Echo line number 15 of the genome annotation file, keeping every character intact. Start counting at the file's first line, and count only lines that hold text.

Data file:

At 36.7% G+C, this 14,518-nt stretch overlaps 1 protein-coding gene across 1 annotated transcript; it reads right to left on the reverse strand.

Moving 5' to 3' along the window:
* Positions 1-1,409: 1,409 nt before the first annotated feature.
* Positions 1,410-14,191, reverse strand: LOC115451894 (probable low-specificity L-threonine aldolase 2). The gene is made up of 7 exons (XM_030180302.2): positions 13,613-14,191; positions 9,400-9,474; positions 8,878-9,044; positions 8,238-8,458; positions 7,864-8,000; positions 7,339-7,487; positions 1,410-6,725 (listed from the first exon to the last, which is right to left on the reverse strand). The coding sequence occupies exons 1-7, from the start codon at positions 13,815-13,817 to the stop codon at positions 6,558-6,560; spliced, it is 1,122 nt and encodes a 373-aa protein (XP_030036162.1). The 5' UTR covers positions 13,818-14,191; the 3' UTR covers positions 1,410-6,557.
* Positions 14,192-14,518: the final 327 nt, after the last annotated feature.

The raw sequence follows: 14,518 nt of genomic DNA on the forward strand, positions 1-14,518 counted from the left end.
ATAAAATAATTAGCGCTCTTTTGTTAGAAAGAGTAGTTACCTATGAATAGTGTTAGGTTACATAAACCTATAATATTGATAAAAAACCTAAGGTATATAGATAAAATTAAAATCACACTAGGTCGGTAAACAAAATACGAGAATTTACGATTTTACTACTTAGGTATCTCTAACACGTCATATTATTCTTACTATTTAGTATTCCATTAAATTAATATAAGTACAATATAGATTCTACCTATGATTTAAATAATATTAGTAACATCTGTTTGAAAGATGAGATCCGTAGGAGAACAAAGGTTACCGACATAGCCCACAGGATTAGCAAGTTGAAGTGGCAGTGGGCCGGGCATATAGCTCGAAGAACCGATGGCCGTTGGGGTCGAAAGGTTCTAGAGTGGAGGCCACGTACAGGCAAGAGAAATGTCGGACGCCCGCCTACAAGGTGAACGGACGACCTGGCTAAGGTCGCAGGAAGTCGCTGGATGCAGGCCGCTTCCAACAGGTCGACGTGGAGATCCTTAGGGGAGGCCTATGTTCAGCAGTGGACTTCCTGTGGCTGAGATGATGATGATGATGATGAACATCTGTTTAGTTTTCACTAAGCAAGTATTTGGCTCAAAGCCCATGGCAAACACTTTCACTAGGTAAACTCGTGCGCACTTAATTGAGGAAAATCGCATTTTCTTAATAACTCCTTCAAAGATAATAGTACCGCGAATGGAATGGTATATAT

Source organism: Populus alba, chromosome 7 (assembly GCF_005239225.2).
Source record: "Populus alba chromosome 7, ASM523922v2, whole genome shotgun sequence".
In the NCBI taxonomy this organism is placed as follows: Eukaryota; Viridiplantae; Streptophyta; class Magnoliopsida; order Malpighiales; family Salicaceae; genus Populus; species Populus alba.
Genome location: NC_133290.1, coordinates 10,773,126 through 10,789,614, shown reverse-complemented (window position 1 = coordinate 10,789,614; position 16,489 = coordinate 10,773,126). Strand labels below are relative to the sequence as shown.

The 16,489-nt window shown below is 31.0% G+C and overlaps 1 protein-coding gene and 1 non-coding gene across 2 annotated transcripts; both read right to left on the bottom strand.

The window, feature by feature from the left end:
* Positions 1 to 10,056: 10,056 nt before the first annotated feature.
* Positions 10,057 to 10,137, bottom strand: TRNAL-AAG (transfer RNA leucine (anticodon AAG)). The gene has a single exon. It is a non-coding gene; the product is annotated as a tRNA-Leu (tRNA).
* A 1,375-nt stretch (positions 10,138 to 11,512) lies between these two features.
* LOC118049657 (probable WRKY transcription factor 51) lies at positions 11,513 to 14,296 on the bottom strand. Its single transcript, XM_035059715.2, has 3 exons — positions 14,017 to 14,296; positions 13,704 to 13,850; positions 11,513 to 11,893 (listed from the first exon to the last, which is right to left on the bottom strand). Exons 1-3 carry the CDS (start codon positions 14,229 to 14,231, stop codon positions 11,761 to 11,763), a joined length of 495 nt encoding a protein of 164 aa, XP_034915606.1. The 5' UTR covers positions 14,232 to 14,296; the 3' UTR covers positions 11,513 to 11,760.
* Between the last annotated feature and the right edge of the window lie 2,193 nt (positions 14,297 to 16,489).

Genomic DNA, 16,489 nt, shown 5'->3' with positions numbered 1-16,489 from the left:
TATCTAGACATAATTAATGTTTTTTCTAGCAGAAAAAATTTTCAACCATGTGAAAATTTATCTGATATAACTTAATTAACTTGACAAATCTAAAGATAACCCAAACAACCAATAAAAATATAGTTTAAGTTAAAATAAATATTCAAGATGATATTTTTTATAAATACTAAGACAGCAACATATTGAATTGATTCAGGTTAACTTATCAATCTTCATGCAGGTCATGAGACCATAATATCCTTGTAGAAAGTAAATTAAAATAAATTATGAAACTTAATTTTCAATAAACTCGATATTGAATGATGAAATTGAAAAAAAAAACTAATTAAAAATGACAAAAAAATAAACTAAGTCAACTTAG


* Positions 10,057 to 10,137, bottom strand: TRNAL-AAG (transfer RNA leucine (anticodon AAG)). The gene has a single exon. It is a non-coding gene; the product is annotated as a tRNA-Leu (tRNA).